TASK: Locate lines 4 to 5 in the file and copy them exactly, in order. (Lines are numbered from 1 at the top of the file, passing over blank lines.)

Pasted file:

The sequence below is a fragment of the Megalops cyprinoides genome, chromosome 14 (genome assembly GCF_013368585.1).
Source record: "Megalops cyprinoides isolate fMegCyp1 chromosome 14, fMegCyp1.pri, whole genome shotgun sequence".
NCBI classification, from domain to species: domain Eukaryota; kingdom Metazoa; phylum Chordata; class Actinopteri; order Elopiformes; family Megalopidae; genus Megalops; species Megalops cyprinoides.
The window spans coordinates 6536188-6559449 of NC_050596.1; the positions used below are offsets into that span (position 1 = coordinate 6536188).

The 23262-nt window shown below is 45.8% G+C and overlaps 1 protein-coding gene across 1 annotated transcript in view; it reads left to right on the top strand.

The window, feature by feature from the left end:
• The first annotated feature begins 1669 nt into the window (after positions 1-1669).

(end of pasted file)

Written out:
The window spans coordinates 6536188-6559449 of NC_050596.1; the positions used below are offsets into that span (position 1 = coordinate 6536188).

The 23262-nt window shown below is 45.8% G+C and overlaps 1 protein-coding gene across 1 annotated transcript in view; it reads left to right on the top strand.